By William T. Valenta, Jr.

Whether it starts on the shop floor or the lowest rung in the sales division, upward mobility to the executive suite can follow a variety of different paths. Just think about some of the many notable people who worked their way up the executive ladder: Anne Mulcahy, who took a job as a field sales representative and climbed the ranks to become CEO of Xerox; Jack Welch and Rex Tillerson, engineers who became CEOs of General Electric and Exxon Mobile; or Johnson & Johnson’s William Weldon who got his foot in the door as a salesman.

Whether a company is in the Fortune 500 or a smaller, privately held enterprise, if it proactively fosters the professional growth of its employees, especially those who show potential as future leaders, it will benefit in the long-run. A machine operator could one day become the head of machinery operations; a line supervisor could become a manager; and a manager could rise to run an entire plant, if given the right tools. These are people who already have an intimate understanding of the company’s innerworkings – its strengths and weaknesses, its production processes and its culture. And along the way, they’ve earned the credibility and respect of their colleagues that can make their ascent into leadership positions a natural choice.

But individuals at early stages in their careers also have gaps in their knowledge and experience.

A machinist may know every tool and piece of equipment, but will he be able to deploy strategies that reduce waste, improve quality and ensure regulatory compliance? A line supervisor may recognize inefficiencies in the production processes, but will he be equipped to coordinate design and R&D to create new baselines for standardized work? Someone who already leads a department might be very adept at motivating workers and meeting milestones, but will he be able to apply those skills across a broader section of the company, or deal with clients and operations internationally?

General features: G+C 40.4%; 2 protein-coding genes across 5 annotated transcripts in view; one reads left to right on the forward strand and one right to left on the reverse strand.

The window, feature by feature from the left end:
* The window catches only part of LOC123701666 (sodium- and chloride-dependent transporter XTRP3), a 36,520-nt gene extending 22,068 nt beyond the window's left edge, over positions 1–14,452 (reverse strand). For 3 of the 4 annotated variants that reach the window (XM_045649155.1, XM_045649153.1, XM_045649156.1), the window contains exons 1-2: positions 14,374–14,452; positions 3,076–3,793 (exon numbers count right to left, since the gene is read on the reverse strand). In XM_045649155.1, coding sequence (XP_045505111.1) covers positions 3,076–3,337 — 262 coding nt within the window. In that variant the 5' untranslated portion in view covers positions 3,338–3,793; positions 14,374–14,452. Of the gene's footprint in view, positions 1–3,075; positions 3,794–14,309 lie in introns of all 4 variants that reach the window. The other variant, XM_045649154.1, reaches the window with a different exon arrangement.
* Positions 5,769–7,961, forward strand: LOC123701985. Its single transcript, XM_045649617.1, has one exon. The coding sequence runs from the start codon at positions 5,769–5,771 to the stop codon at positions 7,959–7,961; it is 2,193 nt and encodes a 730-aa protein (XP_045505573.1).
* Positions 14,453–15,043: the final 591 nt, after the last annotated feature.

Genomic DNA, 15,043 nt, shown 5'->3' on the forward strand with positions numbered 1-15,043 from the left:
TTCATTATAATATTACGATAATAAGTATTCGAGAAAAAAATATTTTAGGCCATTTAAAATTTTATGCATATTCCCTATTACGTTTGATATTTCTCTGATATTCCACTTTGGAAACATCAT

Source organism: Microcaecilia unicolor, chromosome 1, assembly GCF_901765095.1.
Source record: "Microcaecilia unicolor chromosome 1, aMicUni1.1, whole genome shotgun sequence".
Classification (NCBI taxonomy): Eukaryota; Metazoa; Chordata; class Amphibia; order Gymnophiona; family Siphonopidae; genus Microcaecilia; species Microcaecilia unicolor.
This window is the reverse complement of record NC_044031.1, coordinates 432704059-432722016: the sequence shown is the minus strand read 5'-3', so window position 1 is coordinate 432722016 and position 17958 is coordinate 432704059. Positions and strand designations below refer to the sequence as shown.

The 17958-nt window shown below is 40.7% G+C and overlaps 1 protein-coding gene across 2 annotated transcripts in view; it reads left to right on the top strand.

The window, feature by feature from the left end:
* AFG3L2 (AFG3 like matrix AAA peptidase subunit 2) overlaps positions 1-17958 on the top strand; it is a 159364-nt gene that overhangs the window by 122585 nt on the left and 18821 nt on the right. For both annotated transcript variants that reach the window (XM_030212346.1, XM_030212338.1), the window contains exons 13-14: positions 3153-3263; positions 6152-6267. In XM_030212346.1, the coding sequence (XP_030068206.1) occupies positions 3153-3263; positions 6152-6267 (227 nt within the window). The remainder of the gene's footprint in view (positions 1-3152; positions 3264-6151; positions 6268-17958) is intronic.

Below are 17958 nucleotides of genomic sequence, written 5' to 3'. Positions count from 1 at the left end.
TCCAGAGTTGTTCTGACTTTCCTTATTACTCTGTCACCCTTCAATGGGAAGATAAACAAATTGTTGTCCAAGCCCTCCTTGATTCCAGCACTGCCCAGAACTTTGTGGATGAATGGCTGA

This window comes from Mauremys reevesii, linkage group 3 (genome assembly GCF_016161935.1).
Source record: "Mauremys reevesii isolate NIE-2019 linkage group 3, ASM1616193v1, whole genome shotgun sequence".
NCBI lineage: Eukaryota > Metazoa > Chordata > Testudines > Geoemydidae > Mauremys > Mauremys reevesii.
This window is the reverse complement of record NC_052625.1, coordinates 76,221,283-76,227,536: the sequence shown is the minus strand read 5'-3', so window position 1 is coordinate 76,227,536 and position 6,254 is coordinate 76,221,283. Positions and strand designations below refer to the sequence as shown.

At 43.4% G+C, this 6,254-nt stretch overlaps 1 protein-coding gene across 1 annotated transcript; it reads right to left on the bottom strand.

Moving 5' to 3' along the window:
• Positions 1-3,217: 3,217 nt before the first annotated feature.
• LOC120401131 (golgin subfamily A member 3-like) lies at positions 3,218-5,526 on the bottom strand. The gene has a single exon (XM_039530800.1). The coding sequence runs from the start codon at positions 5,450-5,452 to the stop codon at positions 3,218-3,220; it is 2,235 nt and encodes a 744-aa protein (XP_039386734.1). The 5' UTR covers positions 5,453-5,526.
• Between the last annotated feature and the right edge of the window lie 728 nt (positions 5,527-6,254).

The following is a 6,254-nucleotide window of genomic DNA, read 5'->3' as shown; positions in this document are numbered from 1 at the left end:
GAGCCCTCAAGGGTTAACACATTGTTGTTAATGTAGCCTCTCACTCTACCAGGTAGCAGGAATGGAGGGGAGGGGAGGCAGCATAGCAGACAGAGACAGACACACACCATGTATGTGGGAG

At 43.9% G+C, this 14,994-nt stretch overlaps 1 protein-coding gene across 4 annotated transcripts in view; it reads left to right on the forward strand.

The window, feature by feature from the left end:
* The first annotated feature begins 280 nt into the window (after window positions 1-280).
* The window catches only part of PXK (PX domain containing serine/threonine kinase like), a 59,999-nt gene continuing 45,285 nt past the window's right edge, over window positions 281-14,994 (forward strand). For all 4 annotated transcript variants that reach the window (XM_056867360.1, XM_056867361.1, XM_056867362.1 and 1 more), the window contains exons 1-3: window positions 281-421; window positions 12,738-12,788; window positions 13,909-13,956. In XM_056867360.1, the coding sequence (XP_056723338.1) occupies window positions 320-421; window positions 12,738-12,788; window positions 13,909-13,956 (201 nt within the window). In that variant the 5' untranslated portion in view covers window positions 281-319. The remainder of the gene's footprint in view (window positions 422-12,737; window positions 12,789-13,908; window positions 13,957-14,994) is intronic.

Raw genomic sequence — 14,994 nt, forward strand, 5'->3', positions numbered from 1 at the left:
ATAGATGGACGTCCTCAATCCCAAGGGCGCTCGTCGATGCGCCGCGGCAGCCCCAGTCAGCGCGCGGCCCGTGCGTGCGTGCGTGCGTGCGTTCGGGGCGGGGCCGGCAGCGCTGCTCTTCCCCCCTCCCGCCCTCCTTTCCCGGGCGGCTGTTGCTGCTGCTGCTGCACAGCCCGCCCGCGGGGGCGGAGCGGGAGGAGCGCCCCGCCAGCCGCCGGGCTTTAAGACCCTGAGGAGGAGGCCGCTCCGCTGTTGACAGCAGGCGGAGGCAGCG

Preparing future leaders for expanded responsibilities requires an investment in educational tools – often leaving companies in the position of trying to determine which form of executive education will be most productive given their particular needs. Indeed, there are several types of options to consider.

Take, for example, Mark Smith, an alumnus of the Executive MBA program at the University of Pittsburgh’s Katz School of Business, who was recently named Director of Sales & Marketing at DMI Companies, a leading manufacturer of HVAC products.

Over the years, he held sales, marketing and business development positions at DMI and its affiliated companies, becoming a well-established and effective employee. But 17 years into a career that began in 1997, his manager encouraged him to enroll in this executive MBA program, to gain tools that would enable him to take on larger leadership roles within the company.

With his manager as his sponsor, over the course of the 18-month program, Mr. Smith earned his MBA, while continuing to work at DMI full-time, including traveling for business.